Report: Spam Causing Web Users To Abandon E-Mail

A study by the Pew Internet & American Life Project says 29% of E-mail users have cut down on its use because of spam.
The relentless flow of spam is so distressing to Internet users that many have become disillusioned to the point of curtailing their use of online mail, according to a new report.

The Pew Internet & American Life Project said in a statement: "The impact of the Can-Spam legislation is mixed, but not very encouraging so far." In its survey, Pew found that 29% of E-mail users have reduced their use of E-mail because of spam, while 77% said spam has made the whole online experience "unpleasant."

"In all," the report said, "86% of E-mail users reported some level of distress with spam." The Pew Project interviewed Web users between Feb. 3 and March 1 and found that a growing number of E-mail users reported their incoming spam had actually increased.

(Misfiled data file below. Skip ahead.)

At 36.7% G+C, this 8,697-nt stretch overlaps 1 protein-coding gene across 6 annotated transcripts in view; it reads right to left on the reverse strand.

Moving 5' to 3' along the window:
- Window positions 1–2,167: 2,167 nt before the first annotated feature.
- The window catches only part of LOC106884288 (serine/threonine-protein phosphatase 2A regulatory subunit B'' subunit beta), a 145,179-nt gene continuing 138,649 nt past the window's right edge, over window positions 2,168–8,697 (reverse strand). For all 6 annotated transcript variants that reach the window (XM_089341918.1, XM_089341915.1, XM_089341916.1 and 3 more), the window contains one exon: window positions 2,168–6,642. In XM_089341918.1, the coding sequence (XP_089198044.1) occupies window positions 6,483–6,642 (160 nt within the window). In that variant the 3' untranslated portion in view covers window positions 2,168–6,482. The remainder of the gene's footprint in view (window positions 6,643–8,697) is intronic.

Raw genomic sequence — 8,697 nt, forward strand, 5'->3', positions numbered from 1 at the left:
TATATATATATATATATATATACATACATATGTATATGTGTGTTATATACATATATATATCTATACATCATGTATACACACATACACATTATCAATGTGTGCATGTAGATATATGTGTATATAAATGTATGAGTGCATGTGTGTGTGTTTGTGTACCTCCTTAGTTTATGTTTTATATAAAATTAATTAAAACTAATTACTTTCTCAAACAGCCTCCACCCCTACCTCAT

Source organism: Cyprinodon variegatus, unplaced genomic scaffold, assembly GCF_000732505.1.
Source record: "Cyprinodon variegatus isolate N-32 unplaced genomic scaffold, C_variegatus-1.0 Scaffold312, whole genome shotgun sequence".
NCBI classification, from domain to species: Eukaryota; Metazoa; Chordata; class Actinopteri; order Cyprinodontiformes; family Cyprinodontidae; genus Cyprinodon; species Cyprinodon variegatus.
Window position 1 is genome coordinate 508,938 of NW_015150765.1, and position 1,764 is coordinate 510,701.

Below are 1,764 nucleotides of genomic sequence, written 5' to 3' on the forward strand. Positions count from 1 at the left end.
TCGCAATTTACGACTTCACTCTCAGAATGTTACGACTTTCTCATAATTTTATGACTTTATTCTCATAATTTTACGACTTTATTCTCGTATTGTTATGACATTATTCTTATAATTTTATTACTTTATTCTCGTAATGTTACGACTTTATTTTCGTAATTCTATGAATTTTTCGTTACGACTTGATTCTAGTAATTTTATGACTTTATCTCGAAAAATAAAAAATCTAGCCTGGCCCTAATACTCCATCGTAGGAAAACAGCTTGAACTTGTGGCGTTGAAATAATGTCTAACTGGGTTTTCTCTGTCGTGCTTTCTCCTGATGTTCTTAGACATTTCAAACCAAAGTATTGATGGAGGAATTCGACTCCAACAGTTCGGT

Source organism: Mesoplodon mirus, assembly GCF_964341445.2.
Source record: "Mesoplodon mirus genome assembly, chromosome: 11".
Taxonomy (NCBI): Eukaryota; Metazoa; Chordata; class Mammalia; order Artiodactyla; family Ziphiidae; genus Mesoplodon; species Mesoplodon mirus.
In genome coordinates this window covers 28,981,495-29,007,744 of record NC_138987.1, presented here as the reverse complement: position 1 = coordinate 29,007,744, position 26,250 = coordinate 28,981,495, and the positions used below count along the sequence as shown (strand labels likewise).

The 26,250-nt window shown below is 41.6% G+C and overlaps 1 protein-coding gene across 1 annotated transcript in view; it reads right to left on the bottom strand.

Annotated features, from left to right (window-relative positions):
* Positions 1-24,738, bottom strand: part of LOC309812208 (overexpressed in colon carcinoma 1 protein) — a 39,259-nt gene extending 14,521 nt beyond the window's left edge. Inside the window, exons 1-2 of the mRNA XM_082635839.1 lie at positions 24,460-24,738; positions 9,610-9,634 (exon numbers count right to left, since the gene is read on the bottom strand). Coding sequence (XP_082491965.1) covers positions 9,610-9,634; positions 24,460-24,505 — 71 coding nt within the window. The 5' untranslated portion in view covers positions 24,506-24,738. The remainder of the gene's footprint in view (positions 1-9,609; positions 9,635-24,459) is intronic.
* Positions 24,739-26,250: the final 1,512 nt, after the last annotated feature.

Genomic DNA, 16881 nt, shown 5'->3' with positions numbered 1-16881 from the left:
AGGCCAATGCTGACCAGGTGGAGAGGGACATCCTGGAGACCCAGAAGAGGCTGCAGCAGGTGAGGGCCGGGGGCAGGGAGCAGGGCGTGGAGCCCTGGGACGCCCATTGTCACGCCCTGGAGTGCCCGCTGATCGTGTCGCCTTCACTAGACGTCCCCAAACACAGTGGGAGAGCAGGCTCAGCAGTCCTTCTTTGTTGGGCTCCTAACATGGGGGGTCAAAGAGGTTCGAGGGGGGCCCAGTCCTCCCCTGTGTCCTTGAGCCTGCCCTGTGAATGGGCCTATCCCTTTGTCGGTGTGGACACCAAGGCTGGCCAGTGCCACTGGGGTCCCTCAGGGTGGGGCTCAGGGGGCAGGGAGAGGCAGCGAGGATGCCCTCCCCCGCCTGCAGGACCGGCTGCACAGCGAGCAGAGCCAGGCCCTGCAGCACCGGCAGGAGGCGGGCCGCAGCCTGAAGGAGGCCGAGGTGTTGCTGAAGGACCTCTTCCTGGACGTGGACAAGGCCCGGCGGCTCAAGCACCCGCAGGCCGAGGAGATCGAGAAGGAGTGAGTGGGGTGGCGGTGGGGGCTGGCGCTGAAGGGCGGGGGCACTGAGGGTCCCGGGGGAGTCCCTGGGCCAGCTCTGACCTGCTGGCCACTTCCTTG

Congress approved the Can-Spam Act late last year. Critics of the legislation have complained that the legislation won't be effective in slowing spam, and may even be counterproductive because it preempts some proposed legislation by states that had tougher anti-spam legislation in the works.

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